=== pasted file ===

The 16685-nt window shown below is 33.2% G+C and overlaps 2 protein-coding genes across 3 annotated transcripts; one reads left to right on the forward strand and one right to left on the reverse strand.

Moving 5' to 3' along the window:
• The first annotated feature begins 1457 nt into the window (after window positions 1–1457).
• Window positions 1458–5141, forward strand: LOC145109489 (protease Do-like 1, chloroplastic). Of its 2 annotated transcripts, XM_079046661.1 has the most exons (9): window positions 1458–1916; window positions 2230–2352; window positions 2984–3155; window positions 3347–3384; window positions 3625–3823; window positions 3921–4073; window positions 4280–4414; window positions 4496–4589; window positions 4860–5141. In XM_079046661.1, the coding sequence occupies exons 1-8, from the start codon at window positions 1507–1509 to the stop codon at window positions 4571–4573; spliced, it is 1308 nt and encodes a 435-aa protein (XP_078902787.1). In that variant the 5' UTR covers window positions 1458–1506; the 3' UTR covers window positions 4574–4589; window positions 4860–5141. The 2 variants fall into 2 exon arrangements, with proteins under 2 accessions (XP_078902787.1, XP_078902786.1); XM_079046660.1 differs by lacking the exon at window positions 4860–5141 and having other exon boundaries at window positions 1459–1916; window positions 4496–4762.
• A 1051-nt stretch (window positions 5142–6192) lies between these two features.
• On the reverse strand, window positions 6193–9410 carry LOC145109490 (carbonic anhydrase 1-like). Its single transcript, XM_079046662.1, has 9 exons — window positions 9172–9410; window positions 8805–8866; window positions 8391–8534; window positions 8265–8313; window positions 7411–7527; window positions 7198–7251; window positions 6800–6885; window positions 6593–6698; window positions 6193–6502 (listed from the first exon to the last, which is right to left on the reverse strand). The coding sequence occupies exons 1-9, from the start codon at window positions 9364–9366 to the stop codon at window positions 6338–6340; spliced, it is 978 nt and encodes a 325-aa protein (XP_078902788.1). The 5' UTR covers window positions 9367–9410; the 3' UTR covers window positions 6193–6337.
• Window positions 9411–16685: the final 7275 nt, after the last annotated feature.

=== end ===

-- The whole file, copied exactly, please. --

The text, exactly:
The 16685-nt window shown below is 33.2% G+C and overlaps 2 protein-coding genes across 3 annotated transcripts; one reads left to right on the forward strand and one right to left on the reverse strand.

Moving 5' to 3' along the window:
• The first annotated feature begins 1457 nt into the window (after window positions 1–1457).
• Window positions 1458–5141, forward strand: LOC145109489 (protease Do-like 1, chloroplastic). Of its 2 annotated transcripts, XM_079046661.1 has the most exons (9): window positions 1458–1916; window positions 2230–2352; window positions 2984–3155; window positions 3347–3384; window positions 3625–3823; window positions 3921–4073; window positions 4280–4414; window positions 4496–4589; window positions 4860–5141. In XM_079046661.1, the coding sequence occupies exons 1-8, from the start codon at window positions 1507–1509 to the stop codon at window positions 4571–4573; spliced, it is 1308 nt and encodes a 435-aa protein (XP_078902787.1). In that variant the 5' UTR covers window positions 1458–1506; the 3' UTR covers window positions 4574–4589; window positions 4860–5141. The 2 variants fall into 2 exon arrangements, with proteins under 2 accessions (XP_078902787.1, XP_078902786.1); XM_079046660.1 differs by lacking the exon at window positions 4860–5141 and having other exon boundaries at window positions 1459–1916; window positions 4496–4762.
• A 1051-nt stretch (window positions 5142–6192) lies between these two features.
• On the reverse strand, window positions 6193–9410 carry LOC145109490 (carbonic anhydrase 1-like). Its single transcript, XM_079046662.1, has 9 exons — window positions 9172–9410; window positions 8805–8866; window positions 8391–8534; window positions 8265–8313; window positions 7411–7527; window positions 7198–7251; window positions 6800–6885; window positions 6593–6698; window positions 6193–6502 (listed from the first exon to the last, which is right to left on the reverse strand). The coding sequence occupies exons 1-9, from the start codon at window positions 9364–9366 to the stop codon at window positions 6338–6340; spliced, it is 978 nt and encodes a 325-aa protein (XP_078902788.1). The 5' UTR covers window positions 9367–9410; the 3' UTR covers window positions 6193–6337.
• Window positions 9411–16685: the final 7275 nt, after the last annotated feature.